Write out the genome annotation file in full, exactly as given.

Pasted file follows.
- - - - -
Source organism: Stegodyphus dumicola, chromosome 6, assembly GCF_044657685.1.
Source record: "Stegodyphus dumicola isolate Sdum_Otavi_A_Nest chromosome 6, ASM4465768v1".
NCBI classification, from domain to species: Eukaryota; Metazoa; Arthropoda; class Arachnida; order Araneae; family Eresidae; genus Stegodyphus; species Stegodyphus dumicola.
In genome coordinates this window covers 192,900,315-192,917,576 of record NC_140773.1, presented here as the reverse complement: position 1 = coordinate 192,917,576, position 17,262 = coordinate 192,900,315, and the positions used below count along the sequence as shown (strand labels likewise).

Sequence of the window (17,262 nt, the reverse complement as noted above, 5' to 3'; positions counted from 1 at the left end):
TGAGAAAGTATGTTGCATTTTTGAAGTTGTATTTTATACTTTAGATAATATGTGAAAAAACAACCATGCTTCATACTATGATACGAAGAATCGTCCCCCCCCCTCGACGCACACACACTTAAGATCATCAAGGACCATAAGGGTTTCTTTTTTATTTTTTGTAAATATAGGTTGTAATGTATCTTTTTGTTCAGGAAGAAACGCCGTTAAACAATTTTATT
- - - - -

Source organism: Stegodyphus dumicola, chromosome 6, assembly GCF_044657685.1.
Source record: "Stegodyphus dumicola isolate Sdum_Otavi_A_Nest chromosome 6, ASM4465768v1".
NCBI classification, from domain to species: Eukaryota; Metazoa; Arthropoda; class Arachnida; order Araneae; family Eresidae; genus Stegodyphus; species Stegodyphus dumicola.
In genome coordinates this window covers 192,900,315-192,917,576 of record NC_140773.1, presented here as the reverse complement: position 1 = coordinate 192,917,576, position 17,262 = coordinate 192,900,315, and the positions used below count along the sequence as shown (strand labels likewise).

Sequence of the window (17,262 nt, the reverse complement as noted above, 5' to 3'; positions counted from 1 at the left end):
TGAGAAAGTATGTTGCATTTTTGAAGTTGTATTTTATACTTTAGATAATATGTGAAAAAACAACCATGCTTCATACTATGATACGAAGAATCGTCCCCCCCCCTCGACGCACACACACTTAAGATCATCAAGGACCATAAGGGTTTCTTTTTTATTTTTTGTAAATATAGGTTGTAATGTATCTTTTTGTTCAGGAAGAAACGCCGTTAAACAATTTTATT